By Barry Howard
My love for reading was slow to develop. During my teenage years, I perceived reading to be a nuisance and necessary evil. At some point during my college years, however, I learned to enjoy reading, not just for assignments or entertainment, but for personal growth.
In my current stage of life I need books like I need food, to satisfy cognitive hunger and to probe intellectual curiosity. Books stimulate my thinking, exercise my memory muscles, and challenge my presuppositions.
Typically, I read a variety of genres including fiction, spirituality, theology, history and biography. And I usually keep from three to five books going at the same time, a discipline that was recommended by Opal Lovett, one of my favorite university professors. This practice invites a variety of conversation partners into my internal dialogue.
As the current year comes to a close, I make a list of books that I plan to read during the coming year. While I hope to read 40 to 50 books this year, I have already compiled a list of 16 of the books I plan to read in 2016:
1. Grounded: Finding God in the World — A Spiritual Revolution, by Diana Butler Bass
2. My Southern Journey: True Southern Stories from the Heart of the South, by Rick Bragg
3. The Call: The Life and Message of the Apostle Paul, by Adam Hamilton
4. Chosen?: Reading the Bible Amid the Israeli-Palestinian Conflict, by Walter Brueggemann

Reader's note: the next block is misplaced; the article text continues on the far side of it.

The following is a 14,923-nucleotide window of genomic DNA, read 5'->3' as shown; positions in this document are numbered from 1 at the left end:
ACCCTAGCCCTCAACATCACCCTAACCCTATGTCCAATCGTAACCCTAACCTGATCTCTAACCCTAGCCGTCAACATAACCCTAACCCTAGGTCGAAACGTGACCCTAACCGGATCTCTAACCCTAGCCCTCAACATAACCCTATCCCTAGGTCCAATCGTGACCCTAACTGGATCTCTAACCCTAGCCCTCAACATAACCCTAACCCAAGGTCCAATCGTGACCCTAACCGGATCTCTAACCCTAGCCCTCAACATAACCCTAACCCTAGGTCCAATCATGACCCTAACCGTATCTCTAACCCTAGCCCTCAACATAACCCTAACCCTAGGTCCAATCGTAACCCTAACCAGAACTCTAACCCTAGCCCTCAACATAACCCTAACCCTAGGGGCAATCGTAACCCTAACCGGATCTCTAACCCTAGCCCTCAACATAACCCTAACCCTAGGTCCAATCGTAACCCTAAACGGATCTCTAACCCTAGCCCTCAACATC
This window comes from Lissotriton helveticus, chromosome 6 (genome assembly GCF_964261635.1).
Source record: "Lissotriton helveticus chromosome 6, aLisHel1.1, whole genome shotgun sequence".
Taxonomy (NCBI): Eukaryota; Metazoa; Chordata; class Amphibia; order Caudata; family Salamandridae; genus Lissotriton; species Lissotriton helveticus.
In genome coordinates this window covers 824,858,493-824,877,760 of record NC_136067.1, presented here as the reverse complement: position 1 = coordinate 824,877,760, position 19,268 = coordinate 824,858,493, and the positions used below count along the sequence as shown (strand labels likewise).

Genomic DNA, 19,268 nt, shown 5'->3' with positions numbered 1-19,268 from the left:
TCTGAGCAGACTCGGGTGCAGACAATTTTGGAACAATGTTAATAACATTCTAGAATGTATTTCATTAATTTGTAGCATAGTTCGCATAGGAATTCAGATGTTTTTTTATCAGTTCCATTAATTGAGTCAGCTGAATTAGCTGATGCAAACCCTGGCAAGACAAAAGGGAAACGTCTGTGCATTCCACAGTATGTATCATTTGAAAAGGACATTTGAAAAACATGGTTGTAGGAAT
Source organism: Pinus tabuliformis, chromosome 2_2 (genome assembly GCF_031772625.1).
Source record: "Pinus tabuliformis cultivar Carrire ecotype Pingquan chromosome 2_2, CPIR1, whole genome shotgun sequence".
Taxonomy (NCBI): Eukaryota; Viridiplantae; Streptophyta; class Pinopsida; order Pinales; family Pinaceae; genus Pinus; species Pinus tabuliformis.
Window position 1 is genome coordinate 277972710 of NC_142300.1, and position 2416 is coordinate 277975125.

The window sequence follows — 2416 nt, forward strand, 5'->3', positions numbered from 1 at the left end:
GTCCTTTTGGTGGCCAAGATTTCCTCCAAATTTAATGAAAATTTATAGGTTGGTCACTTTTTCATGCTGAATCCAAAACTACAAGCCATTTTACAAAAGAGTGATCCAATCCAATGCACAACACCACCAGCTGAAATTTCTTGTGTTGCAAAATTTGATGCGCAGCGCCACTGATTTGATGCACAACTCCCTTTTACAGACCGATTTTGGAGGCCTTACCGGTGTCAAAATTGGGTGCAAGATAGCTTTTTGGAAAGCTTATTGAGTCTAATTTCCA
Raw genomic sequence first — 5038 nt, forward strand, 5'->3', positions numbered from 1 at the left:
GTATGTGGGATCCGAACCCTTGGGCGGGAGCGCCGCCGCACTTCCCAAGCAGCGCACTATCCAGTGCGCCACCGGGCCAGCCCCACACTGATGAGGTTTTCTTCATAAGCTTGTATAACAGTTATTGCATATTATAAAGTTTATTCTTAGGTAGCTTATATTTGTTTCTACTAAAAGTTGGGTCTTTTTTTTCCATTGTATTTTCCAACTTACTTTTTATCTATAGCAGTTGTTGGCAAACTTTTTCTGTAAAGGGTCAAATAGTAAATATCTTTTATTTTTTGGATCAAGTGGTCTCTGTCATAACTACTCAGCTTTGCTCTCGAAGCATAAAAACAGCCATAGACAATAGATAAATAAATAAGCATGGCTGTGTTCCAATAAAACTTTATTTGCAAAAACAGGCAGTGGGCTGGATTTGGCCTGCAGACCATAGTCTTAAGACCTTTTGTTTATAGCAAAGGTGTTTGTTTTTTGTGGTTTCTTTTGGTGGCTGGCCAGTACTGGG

5. Searching for Sunday: Loving, Leaving, Finding the Church, by Rachel Held Evans
6. Lasting Impact: 7 Powerful Conversations That Will Help Your Church Grow, by Carey Niewhof
7. Accidental Saints: Finding God in All the Wrong People, by Nadia Bolz-Weber
8. I Will: Nine Traits of the Outwardly Focused Christian, by Thom Rainer
9. Preaching: Communicating Faith in an Age of Skepticism, by Tim Keller
10. Thinking About God: An Introduction to Christian Theology (3rd edition), by Fisher Humphreys
11. Did God Kill Jesus? Searching for Love in History’s Most Famous Execution, by Tony Jones
12. Rogue Lawyer, by John Grisham
13. The Guilty, by David Baldacci
14. Albert Einstein: The Life of a Genius, by Jack Steinberg
15. All the Light We Cannot See, by Anthony Doerr
16. A Fellowship of Differents: Showing the World God’s Design of Our Life Together, by Scot McKnight
I have discovered that reading authors who write from diverse perspectives stretches my thinking and expands my capacity to relate to a variety of people.
This year don’t just read the spiritual stuff that reinforces what you think you know with certainty. Dare to read something that challenges you to think about life and faith from a different point of view.
Happy reading in 2016!
This post has been modified to correct the name of the author of Did God Kill Jesus? Searching for Love in History’s Most Famous Execution.